Tuesday, 22 July 2014

The Goblin Emperor / Katherine Addison

4 out of 5 stars
The youngest, half-goblin son of the Emperor has lived his entire life in exile, distant from the Imperial Court and the deadly intrigue that suffuses it. But when his father and three sons in line for the throne are killed in an "accident," he has no choice but to take his place as the only surviving rightful heir.

Entirely unschooled in the art of court politics, he has no friends, no advisers, and the sure knowledge that whoever assassinated his father and brothers could make an attempt on his life at any moment.

Surrounded by sycophants eager to curry favor with the na├»ve new emperor, and overwhelmed by the burdens of his new life, he can trust nobody. Amid the swirl of plots to depose him, offers of arranged marriages, and the specter of the unknown conspirators who lurk in the shadows, he must quickly adjust to life as the Goblin Emperor. All the while, he is alone, and trying to find even a single friend... and hoping for the possibility of romance, yet also vigilant against the unseen enemies that threaten him, lest he lose his throne – or his life.




This is a charming tale of an unprepared young man, launched into a world that would be daunting even if he had been trained for it.  Exiled by his father, abused by his guardian, disregarded and despised by everyone but his mother, Maia must find his way in a court that is complicated, unforgiving, and hostile.

I appreciated some of the real world concerns that found their way into this work of fantasy:  the issue of skin colour, the status of women, the ways that people treat one another as “lesser than.”  I also enjoyed the steampunk details included in the book.

Although there is violence—it begins with the airship explosion that kills the Emperor and the three sons ahead of Maia for the throne after all—this is not a novel about war, battle or force.  This is a tale about kindness conquering all and about how much it matters who the man or woman at the top of the hierarchy is.  Years ago, I was involved in a large organization as a volunteer when said organization hired a man of dubious reputation as CEO.  Rumour had it that he had quit the last executive position before sexual harassment charges could catch up with him.  Soon, all the women in our organization were on high alert and knew to never be alone with this creep.  Eventually even the men on staff figured things out and finally Mr. Creepy CEO was turfed, but the organization continues to suffer from the years he spent at the helm.  One of my male friends told me that he had always considered that it really didn’t matter who was at the top of the heap, that he just ignored that detail and did his job—until this situation, when he realized that company culture really does emanate downwards from the person in charge.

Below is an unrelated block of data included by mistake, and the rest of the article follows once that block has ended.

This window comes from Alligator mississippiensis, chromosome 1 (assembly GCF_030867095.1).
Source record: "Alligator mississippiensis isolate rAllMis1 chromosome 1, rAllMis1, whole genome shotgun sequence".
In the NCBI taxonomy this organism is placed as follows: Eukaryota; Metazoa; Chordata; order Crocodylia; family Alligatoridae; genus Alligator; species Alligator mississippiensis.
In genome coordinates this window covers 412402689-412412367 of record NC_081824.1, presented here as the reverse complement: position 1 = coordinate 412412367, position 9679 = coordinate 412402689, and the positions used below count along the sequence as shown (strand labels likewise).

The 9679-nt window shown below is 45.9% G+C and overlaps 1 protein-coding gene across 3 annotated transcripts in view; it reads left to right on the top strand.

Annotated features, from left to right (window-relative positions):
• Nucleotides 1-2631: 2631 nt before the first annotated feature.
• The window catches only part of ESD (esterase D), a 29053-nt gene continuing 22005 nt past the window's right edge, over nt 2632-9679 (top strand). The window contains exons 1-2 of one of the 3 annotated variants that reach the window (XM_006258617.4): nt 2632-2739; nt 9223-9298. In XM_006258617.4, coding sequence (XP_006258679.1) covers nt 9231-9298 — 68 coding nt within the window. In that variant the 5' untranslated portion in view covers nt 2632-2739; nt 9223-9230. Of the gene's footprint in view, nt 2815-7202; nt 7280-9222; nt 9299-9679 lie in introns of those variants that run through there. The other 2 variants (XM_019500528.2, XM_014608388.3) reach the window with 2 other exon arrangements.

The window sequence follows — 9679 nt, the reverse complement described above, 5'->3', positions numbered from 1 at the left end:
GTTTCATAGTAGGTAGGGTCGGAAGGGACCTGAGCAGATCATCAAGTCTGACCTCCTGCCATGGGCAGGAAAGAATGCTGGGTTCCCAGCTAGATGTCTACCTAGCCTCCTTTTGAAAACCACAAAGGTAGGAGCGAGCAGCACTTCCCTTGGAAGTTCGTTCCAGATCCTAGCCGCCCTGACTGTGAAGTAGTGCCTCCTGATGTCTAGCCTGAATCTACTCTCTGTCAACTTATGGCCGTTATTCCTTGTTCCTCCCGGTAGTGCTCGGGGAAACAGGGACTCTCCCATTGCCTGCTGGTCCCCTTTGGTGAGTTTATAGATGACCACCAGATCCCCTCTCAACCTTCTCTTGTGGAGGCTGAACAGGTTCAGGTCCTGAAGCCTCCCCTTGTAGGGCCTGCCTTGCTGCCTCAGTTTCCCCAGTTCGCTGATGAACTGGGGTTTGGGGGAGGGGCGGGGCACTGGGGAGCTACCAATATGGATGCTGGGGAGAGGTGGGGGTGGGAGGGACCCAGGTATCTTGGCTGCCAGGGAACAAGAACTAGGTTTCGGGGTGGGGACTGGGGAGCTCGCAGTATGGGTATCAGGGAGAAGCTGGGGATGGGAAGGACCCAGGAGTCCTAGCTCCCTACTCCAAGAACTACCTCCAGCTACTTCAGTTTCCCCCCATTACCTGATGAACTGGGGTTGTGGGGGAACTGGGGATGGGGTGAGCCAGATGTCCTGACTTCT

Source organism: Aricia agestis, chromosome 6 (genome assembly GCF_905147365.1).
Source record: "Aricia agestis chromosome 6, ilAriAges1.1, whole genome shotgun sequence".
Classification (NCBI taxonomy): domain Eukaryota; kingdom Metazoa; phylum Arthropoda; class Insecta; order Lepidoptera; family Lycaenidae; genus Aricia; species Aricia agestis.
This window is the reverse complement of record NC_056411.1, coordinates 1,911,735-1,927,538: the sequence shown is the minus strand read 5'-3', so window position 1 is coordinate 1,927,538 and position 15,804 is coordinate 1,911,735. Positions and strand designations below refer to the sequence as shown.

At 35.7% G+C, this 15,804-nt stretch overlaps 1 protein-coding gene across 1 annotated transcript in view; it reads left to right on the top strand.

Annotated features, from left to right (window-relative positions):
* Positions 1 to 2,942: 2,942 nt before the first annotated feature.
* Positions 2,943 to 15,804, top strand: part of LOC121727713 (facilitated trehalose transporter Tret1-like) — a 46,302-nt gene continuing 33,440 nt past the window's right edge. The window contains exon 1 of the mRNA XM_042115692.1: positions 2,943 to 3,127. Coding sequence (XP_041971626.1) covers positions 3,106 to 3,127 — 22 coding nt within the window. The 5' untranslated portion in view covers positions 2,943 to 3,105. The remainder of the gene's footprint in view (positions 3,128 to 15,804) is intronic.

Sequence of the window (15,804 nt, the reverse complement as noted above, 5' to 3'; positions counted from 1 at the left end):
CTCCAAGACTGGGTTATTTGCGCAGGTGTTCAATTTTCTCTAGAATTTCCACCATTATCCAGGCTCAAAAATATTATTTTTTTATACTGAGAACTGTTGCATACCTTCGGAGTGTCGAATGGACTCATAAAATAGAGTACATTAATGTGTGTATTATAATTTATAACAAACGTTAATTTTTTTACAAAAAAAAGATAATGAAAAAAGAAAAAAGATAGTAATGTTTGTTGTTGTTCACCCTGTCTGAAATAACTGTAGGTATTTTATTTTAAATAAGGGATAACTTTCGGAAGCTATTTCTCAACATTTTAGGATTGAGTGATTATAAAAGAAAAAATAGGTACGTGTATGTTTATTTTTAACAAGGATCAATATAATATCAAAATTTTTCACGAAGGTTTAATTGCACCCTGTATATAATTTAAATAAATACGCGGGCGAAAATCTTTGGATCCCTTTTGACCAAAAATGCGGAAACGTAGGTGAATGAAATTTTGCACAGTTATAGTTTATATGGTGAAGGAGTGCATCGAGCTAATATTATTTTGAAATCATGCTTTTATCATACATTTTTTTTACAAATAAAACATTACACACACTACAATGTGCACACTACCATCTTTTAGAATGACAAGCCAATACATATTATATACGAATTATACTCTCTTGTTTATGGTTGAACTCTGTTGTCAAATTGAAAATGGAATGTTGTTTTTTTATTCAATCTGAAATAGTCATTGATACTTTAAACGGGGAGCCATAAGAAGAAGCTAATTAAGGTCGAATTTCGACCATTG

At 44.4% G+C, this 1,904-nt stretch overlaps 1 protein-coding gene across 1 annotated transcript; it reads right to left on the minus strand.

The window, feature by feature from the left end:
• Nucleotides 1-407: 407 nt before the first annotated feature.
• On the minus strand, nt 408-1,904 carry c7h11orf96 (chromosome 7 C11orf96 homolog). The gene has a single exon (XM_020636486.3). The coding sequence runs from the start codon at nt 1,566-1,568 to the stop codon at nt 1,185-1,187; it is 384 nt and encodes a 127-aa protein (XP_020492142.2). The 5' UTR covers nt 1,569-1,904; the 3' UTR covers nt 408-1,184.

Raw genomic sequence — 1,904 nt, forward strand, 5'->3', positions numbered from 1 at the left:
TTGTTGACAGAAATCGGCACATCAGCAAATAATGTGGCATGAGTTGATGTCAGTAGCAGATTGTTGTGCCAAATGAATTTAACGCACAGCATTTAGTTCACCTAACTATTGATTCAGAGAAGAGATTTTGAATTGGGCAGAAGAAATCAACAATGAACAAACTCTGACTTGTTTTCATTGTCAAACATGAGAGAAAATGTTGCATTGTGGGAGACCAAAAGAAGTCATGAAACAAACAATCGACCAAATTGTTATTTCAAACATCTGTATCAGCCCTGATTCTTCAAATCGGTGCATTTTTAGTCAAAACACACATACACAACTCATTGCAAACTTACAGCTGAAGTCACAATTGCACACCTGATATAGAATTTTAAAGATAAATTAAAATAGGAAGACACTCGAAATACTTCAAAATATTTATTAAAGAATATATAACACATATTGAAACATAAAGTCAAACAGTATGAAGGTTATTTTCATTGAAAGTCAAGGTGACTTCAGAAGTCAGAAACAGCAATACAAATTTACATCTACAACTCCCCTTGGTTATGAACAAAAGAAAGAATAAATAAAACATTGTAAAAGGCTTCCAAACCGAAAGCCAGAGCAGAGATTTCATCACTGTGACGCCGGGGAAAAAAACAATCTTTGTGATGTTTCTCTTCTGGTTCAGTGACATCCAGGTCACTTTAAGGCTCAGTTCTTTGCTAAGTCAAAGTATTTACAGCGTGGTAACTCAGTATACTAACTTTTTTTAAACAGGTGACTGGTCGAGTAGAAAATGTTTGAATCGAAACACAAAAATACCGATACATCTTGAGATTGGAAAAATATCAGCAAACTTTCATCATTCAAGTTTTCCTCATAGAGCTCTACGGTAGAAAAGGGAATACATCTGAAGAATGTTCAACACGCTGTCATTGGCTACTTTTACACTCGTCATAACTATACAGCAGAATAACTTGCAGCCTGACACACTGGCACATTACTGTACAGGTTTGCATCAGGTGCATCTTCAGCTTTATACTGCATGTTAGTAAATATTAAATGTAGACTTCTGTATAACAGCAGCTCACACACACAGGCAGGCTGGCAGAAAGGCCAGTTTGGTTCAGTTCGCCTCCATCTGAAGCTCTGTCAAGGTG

Having said all of that, Maia demonstrates that the Golden Rule is an excellent way to run one’s life or one’s kingdom—do unto others as you would have them do unto you.  He doesn’t win every encounter by practicing this philosophy, but by unflinchingly attempting to be fair, to really listen to people and to care, he shows the qualities of a real leader.

Two criticisms, both to do with names:  one, Maia to me sounds like a female name and it bugged me attached to a male character.  Two, there were too many very complicated names.  If the names had dissimilar or if there had been fewer characters, I might have had a hope of keeping them straight.  As it was, when one turned out to be important, I had to backtrack a bit and figure out exactly who they were.  Otherwise, I just treated them as background wallpaper and didn’t try to distinguish one from another—and this despite the fact that I am usually good with names and that fictional names actually matter a great deal to me.

Despite the naming issues, I enjoyed this book very much and in fact stayed up much too late one evening to finish it.  I am still trying to catch up on sleep, but The Goblin Emperor was worth it.

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